5. Distraction: Prevent your dog from becoming a disturbance. They shouldn’t be allowed to routinely wander from work station to workstation looking for attention, or prod co-workers with a wet nose. Puppies should not be allowed to run around either. Potentially the greatest disturbance of all however, is a barking dog. If your dog can’t remain silent while at work with you, then it probably shouldn’t be there at all.

 

6. Behaviour: If your dog is going to accompany you to work, it must be well trained. It should understand basic commands such as “sit” and “stay”. Dogs in workplaces need to be comfortable around people, placid and non-reactive. If your dog is overly territorial, skittish, or neurotic, then he’ll likely be an unpopular addition to the office. Pet dogs should be appropriately socialised anyway, and it’s essential if they’re to spend time in workplaces.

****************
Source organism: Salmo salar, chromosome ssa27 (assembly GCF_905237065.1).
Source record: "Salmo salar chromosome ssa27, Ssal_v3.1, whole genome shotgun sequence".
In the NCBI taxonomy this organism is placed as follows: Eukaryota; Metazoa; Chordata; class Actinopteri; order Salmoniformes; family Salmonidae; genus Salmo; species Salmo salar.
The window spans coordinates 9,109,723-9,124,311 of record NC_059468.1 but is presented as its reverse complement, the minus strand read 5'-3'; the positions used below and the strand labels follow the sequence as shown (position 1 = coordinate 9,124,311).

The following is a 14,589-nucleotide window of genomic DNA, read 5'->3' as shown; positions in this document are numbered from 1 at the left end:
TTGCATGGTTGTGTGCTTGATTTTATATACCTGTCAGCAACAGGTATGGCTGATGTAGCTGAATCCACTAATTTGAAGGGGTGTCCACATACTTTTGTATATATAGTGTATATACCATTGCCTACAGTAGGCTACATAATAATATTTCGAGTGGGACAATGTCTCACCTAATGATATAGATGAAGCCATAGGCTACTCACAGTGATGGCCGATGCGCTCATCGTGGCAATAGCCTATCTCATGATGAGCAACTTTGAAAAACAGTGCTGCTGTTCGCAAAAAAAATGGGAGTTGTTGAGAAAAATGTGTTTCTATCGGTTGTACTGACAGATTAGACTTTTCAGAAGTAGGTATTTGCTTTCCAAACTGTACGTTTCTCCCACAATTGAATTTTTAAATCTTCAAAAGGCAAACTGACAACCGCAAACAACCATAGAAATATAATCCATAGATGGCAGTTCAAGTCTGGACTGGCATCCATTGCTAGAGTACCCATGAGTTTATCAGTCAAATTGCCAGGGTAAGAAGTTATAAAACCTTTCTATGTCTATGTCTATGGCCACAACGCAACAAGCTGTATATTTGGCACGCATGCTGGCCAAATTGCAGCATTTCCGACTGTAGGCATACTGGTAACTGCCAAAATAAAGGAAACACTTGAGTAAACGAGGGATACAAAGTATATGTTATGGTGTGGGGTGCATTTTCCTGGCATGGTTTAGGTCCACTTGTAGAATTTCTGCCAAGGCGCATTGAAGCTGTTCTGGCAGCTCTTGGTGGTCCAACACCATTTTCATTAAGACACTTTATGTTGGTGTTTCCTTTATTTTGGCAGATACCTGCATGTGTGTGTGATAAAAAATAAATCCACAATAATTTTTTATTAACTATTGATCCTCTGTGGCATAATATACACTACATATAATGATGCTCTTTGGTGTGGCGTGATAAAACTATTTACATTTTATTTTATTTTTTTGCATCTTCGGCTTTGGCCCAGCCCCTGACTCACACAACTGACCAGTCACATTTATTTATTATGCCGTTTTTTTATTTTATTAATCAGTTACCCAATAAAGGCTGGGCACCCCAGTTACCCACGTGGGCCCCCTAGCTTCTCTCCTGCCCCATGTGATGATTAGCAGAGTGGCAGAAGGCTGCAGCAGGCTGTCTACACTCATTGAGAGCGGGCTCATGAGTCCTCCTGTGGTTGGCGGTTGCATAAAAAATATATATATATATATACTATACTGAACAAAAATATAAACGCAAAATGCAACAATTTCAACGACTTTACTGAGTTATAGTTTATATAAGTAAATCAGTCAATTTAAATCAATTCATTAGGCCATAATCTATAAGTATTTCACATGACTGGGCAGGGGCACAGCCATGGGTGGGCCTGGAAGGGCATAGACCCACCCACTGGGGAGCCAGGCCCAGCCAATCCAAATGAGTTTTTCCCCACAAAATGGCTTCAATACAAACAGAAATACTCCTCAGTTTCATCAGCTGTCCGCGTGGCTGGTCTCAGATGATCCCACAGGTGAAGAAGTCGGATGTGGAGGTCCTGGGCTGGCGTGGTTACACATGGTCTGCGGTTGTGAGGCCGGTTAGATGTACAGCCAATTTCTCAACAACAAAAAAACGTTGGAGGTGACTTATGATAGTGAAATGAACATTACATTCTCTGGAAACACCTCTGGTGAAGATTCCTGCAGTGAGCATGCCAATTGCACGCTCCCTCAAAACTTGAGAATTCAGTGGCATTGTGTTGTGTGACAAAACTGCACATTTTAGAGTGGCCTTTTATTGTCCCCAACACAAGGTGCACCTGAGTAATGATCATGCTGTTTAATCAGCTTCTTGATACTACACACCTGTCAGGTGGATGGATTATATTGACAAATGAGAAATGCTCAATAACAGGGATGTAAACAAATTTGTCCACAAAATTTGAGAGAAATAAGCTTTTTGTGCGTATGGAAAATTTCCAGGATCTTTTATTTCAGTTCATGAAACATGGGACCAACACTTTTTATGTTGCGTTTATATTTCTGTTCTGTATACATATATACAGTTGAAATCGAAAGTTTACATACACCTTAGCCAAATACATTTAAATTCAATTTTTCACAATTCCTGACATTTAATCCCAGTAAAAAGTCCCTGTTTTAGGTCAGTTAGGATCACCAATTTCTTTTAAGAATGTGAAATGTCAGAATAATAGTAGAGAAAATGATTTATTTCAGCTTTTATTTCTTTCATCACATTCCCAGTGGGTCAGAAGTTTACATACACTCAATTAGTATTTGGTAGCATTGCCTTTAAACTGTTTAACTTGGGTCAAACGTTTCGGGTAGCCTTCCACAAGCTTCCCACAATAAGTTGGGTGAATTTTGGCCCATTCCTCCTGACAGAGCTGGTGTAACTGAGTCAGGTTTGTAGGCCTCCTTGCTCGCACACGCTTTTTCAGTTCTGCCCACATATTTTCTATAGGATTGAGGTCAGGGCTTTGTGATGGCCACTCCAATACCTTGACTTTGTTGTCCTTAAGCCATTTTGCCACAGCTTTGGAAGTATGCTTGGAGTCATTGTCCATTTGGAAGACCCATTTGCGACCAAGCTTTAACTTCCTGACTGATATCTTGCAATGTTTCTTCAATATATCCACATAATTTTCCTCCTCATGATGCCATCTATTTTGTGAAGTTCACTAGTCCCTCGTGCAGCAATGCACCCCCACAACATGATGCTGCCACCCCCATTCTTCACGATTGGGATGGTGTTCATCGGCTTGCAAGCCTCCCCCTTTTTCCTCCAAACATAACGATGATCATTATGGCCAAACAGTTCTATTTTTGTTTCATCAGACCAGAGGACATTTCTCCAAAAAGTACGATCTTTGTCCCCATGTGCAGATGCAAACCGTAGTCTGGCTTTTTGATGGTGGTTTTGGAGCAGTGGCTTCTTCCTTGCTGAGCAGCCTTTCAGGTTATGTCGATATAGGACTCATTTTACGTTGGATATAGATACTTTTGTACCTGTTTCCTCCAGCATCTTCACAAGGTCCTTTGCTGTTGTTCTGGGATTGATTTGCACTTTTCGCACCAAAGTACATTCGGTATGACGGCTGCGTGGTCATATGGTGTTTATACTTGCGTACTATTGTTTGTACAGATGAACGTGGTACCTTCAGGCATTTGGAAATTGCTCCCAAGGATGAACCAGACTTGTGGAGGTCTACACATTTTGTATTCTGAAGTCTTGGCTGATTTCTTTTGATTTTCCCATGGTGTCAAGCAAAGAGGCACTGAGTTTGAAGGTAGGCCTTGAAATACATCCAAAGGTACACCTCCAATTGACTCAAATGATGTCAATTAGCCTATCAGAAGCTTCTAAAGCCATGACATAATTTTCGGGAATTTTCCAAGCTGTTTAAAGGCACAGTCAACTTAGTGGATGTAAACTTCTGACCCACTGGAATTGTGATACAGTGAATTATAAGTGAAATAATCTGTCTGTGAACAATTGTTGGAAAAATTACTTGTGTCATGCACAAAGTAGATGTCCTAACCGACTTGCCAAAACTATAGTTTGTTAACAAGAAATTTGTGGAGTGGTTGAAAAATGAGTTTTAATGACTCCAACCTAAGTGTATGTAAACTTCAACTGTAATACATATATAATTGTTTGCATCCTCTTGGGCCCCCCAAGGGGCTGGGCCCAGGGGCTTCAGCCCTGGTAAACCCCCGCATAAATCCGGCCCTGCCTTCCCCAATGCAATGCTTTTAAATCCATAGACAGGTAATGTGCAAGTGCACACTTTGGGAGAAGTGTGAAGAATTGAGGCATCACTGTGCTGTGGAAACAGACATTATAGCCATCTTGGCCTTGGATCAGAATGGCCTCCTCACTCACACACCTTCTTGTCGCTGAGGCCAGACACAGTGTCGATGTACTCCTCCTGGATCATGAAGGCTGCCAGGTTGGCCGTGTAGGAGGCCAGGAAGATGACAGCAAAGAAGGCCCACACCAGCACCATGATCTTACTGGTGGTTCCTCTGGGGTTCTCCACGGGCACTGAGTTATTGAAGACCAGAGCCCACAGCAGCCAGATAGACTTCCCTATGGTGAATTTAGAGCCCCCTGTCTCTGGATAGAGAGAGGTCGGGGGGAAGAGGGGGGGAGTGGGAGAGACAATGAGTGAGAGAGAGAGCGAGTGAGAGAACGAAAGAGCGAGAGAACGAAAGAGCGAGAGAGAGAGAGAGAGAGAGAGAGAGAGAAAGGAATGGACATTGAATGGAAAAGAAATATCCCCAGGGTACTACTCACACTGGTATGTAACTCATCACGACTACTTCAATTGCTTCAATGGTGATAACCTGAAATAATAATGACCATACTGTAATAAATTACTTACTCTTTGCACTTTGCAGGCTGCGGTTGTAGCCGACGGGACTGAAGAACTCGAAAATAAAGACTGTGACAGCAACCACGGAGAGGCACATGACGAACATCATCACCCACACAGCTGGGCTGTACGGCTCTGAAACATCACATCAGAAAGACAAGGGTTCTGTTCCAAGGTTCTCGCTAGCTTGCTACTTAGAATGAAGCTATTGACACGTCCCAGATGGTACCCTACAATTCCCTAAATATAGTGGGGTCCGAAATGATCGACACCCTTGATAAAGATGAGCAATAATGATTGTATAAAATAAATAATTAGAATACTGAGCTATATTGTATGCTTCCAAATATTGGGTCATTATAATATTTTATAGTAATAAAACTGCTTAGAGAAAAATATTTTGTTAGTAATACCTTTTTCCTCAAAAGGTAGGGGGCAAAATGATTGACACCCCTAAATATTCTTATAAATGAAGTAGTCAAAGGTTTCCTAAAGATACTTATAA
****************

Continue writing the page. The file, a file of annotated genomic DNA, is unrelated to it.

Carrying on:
7. Exercise: Dogs that are properly exercised are more likely to remain calm and polite while at work. Ensure that your dog has had some appropriate exercise, such as a 20 – 40 minute energetic walk, before spending the day in the office. Stimulation is important as well in ensuring your dog won’t be bored and troublesome at work, and the stimulation – be it some strenuous exercise or a game – should occur before they join you in the office.

 

8. Other dogs: The place your dog should meet other co-workers’ dogs for the first time is outside the office. They should be given the opportunity to conduct their doggy greetings, which normally include a sniff here and there, before they join each other at work. This will help to ensure they can be pals at the office and not aggressive rivals. Your annual appraisal may not go too well if your dog caused your boss’s dog a trip to the emergency department.

 

9. Supplies: You should have everything you need for the day when you and your dog arrive at work. Your dog needs to be comfortable as well as your co-workers. A comfortable bed, fresh water, food, toys, and a harness will be necessary, even if you don’t use all of them. A KONG or a treat-dispensing toy can be a good distraction if they become restless. Running out to get things for your dog during the day might be fine, but frequent unplanned absences could soon become a problem for employers and co-workers.